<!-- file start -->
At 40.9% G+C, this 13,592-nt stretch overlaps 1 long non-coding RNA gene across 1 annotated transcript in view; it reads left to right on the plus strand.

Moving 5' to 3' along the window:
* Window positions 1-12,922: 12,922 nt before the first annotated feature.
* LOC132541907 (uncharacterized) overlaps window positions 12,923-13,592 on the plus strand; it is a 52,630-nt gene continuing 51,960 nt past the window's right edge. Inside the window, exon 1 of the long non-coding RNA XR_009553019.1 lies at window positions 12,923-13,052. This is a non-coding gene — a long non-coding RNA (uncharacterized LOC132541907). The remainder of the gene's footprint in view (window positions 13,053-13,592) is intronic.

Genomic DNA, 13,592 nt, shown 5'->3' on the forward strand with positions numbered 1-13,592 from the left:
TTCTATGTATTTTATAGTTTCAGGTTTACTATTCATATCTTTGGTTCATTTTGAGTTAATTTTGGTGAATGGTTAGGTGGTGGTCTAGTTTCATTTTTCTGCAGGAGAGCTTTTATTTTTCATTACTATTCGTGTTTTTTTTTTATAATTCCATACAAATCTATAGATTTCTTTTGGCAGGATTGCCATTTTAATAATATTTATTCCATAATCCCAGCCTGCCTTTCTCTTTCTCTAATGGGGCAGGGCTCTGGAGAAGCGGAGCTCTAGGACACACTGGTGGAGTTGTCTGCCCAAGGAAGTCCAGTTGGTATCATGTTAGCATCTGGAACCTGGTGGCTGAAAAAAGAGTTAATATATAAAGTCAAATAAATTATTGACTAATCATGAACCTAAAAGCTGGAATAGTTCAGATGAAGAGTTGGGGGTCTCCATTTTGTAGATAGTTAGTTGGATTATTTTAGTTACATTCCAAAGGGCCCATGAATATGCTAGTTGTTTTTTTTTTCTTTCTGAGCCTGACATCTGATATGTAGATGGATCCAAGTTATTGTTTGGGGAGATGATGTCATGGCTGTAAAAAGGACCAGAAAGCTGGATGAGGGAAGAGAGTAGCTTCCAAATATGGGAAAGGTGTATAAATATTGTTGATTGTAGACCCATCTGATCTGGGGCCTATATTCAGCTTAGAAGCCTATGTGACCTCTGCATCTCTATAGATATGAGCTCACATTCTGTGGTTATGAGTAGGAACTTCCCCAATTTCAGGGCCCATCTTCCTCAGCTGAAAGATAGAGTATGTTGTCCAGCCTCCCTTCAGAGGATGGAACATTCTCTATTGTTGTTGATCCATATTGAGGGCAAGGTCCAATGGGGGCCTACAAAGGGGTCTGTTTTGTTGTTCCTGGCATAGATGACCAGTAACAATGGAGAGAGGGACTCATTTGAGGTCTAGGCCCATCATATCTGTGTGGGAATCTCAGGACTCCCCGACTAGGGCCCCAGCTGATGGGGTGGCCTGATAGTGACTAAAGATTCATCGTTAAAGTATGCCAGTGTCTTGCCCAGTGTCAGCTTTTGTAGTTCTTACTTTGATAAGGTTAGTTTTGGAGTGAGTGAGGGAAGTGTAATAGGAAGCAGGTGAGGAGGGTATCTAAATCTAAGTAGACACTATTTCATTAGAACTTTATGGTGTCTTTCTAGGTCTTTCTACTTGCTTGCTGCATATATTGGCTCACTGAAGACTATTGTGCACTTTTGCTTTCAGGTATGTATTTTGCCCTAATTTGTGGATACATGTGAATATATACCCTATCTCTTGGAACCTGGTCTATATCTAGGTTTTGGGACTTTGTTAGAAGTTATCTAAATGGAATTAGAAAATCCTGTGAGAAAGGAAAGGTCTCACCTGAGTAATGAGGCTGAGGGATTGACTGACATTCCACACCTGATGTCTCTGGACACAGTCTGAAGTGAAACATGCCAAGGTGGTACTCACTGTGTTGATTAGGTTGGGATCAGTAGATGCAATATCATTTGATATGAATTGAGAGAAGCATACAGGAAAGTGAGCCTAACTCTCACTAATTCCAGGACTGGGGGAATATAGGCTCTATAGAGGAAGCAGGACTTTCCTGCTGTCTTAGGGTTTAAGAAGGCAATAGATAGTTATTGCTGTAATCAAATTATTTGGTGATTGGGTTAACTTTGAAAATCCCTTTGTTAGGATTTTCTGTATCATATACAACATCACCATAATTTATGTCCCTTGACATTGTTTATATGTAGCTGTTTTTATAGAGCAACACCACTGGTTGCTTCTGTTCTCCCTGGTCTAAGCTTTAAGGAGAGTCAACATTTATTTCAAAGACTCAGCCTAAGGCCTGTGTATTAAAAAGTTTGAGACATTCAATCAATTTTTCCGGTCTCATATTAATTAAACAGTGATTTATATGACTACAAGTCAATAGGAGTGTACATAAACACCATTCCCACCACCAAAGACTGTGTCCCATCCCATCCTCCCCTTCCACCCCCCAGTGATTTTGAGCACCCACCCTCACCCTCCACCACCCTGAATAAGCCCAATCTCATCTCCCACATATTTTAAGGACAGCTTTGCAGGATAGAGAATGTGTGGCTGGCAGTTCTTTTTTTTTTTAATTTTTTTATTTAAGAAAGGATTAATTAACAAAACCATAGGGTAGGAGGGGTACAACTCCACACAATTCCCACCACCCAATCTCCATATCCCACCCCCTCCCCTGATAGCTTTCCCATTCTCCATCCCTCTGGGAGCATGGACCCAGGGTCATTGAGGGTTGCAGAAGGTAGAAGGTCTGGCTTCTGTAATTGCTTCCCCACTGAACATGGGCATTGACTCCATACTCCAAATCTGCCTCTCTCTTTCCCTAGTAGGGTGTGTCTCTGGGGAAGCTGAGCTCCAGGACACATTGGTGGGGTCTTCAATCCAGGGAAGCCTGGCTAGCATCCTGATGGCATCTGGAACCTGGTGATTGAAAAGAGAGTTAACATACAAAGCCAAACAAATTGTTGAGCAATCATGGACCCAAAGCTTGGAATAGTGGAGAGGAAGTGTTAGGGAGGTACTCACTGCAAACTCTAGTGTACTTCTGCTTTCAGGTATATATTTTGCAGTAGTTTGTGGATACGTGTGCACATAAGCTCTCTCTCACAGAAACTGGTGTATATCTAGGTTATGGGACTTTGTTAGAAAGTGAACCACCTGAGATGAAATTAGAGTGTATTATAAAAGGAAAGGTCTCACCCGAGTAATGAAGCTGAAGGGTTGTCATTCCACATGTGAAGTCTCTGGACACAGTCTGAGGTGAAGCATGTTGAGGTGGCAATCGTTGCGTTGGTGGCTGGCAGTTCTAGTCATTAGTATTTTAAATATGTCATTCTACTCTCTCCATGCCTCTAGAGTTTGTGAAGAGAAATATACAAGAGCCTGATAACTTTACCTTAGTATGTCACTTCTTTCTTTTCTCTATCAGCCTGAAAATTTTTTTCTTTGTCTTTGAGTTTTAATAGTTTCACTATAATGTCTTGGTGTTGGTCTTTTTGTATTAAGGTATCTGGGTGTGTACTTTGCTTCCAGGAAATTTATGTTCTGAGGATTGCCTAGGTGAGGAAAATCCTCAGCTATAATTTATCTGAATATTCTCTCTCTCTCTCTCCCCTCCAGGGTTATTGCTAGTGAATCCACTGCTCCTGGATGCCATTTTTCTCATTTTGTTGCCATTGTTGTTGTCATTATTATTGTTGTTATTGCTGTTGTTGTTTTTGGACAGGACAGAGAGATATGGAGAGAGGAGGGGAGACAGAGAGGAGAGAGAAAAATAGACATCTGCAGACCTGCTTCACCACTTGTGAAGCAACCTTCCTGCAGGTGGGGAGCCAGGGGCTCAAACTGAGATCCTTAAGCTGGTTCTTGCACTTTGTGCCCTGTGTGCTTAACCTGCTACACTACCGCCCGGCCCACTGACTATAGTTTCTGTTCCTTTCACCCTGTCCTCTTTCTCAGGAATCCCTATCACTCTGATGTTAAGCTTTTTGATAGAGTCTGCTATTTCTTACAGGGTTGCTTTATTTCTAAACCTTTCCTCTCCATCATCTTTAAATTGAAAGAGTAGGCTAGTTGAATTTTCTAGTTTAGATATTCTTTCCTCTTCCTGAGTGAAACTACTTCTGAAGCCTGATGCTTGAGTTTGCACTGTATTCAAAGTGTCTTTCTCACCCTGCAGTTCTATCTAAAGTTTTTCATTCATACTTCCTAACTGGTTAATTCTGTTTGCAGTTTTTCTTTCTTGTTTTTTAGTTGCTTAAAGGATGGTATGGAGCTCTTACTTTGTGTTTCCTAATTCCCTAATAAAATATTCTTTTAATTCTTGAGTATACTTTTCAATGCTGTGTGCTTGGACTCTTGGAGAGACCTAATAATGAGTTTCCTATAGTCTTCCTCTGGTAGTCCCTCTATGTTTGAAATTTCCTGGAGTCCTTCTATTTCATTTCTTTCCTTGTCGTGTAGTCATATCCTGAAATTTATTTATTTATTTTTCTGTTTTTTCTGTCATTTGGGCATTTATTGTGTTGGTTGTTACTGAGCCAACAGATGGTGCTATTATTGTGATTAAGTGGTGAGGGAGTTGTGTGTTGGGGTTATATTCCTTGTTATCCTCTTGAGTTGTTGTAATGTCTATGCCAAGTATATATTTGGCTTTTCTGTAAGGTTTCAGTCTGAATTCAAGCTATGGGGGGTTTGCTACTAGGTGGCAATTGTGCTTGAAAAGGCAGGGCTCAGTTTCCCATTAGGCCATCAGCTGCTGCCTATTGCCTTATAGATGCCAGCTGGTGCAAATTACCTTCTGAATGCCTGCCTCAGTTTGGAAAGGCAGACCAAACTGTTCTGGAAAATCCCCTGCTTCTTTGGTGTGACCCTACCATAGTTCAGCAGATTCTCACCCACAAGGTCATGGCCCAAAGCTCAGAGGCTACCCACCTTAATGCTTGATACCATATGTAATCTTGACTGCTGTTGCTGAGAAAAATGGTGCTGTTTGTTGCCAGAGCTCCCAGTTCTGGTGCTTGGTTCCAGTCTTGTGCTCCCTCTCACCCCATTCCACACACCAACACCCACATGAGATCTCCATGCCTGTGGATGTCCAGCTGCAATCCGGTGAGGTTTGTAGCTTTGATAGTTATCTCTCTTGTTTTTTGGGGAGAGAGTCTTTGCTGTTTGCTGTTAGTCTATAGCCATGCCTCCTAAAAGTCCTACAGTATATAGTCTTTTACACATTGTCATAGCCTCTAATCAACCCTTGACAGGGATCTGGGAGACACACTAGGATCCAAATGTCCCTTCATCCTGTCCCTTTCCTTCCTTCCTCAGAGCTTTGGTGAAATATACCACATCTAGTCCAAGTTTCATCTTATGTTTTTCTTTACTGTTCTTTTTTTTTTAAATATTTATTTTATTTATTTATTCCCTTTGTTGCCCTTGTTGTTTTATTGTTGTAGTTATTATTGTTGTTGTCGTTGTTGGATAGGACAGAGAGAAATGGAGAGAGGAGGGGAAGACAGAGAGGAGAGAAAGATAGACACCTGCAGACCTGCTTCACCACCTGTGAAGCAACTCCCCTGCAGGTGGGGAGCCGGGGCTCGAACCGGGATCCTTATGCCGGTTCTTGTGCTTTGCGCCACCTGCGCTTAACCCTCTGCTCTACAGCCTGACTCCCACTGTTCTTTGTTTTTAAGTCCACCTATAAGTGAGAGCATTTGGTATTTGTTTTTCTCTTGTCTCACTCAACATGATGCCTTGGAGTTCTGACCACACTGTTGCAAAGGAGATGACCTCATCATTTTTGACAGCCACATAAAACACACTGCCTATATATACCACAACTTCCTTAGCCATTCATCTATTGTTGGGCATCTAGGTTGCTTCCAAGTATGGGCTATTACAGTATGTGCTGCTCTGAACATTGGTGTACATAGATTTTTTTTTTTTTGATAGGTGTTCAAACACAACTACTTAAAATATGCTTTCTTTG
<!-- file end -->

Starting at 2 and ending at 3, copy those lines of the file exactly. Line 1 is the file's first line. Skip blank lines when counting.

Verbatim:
Moving 5' to 3' along the window:
* Window positions 1-12,922: 12,922 nt before the first annotated feature.